Restaurants across the nation are rushing to cut down on their dish’s calorie counts in preparation for a proposed federal bill that would require restaurants with twenty or more sites to disclose calorie information to consumers.
“Many restaurants are reworking recipes, swapping in whole milk for cream or putting less oil in cooking pans. Some are adding less sauce to dishes or offering smaller portions. Many are creating lower-calorie sections on menus or sticking to calorie guardrails, designing dishes to come in under 500 calories, for example,” The Wall Street Journal wrote on Tuesday.
“It’s always a bad sign if someone’s selling you a product and they don’t want to tell you what’s in it,” Cycle co-host Ari Melber said on Tuesday’s show.
Without calorie counts, consumers can be deceived as to the healthiness of their order. A “gourmet veggie club” from Jimmy John’s may appear to be the healthier choice in comparison to the “ultimate porker” but it actually contains 210 more calories than the latter.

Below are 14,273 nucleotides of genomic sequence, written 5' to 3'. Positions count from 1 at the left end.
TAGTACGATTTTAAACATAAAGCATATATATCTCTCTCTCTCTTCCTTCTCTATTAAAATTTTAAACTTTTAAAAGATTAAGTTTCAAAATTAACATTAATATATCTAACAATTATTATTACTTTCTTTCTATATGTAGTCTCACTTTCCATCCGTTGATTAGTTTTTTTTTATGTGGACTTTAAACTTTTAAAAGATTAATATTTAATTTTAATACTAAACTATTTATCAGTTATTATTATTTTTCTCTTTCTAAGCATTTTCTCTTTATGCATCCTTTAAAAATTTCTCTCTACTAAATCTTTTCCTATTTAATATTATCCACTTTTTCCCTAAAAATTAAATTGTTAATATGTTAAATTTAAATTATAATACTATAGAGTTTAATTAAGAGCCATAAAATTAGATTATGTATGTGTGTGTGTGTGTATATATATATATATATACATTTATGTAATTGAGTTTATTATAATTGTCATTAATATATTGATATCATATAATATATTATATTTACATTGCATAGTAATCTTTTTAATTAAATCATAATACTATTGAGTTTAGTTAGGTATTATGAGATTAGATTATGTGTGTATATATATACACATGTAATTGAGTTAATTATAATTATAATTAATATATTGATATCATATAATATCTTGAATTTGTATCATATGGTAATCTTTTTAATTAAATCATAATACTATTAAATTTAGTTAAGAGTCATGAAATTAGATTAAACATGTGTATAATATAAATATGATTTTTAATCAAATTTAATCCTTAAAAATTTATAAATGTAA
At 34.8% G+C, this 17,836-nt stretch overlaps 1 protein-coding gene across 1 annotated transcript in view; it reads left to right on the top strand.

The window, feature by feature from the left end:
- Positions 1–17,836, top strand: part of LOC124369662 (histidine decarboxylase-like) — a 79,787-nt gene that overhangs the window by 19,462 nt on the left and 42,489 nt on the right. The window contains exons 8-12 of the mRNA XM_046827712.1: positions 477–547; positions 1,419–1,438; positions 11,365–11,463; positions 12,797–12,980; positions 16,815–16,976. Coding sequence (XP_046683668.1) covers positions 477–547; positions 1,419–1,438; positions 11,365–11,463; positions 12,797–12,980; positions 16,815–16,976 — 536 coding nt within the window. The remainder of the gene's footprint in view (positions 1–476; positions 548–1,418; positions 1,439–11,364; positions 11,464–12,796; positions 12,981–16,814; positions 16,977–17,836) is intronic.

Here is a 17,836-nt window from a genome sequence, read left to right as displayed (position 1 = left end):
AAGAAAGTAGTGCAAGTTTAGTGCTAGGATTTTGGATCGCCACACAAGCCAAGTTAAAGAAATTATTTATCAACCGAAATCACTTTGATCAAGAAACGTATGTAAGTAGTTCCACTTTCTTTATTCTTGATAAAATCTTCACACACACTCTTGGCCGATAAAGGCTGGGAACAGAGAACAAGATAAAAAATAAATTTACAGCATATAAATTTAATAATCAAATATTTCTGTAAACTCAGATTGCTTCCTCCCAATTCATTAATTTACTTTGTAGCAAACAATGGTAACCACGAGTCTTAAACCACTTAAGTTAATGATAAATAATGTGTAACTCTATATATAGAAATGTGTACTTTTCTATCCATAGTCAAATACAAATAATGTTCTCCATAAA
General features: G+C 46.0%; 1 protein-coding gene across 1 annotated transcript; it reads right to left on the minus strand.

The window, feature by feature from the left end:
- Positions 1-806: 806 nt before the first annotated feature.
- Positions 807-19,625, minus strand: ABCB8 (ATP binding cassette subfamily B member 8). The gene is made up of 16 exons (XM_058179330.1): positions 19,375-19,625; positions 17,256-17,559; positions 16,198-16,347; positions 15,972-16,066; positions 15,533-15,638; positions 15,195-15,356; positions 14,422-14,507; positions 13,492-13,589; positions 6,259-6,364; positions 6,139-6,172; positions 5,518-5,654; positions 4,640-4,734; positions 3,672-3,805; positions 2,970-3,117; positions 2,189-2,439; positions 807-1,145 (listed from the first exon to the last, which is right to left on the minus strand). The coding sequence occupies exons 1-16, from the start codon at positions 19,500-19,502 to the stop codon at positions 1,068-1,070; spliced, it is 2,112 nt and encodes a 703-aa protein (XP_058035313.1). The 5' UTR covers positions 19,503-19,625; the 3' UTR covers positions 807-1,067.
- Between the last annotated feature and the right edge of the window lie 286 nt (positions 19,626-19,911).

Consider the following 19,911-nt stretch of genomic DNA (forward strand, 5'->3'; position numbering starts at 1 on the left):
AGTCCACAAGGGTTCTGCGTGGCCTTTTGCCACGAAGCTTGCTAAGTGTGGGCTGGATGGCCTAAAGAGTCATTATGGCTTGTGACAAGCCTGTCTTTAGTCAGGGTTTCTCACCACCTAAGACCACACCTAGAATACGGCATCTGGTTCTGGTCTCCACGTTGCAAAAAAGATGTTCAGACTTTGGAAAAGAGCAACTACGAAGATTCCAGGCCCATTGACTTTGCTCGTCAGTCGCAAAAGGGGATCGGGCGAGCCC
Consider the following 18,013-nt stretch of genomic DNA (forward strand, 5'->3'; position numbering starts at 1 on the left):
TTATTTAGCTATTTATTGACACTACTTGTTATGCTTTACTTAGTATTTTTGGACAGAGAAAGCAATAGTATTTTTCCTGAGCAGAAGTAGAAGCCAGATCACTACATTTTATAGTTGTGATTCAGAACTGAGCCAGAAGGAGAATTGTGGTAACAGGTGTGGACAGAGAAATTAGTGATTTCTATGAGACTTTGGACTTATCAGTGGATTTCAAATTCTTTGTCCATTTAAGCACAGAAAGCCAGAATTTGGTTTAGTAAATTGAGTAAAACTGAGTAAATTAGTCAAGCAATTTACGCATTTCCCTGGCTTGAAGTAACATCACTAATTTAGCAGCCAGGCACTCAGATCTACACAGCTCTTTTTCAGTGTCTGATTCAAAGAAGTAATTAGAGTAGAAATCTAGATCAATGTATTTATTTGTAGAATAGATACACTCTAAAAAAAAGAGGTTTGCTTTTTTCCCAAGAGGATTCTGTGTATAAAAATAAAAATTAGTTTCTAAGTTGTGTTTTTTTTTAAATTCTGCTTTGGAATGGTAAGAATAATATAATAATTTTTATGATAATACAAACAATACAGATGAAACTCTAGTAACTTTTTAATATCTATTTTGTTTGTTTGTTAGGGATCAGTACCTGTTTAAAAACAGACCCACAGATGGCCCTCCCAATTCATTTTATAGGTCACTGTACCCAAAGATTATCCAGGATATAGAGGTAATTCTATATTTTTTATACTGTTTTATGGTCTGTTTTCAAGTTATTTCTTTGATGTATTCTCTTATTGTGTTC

The quick hand foods may appear to be a light breakfast, but they are not as healthy as one might think. As Melber pointed out on Tuesday’s show, a blueberry muffin has 444 calories although he believed it was a “healthy little item to start the day…there’s fruit involved…”
“Even if we have the nutritional facts out there for us there’s a lot still hidden,” Cycle co-host Abby Huntsman said. “Like the sugar content, which a lot of people say is a killer.”
There are many options you can choose to eliminate massive contributors of calories. Replacing crispy chicken with grilled chicken in a “Chinese Chicken Salad” can eliminate about 50% of the calories, according to ACTIVE.com.
The National Consumer League suggests another way to cut those calories. Ask the waiter to remove the bread basket when dining out, ask for sauce and dressing on the side and turn down value meal deals that usually offer larger sizes of unhealthy sides such as French fries.
“I think [calorie counts] should be on every restaurant [menu],” Huntsman said. “The only way to begin fighting obesity is to enable people to make the best choices for themselves.”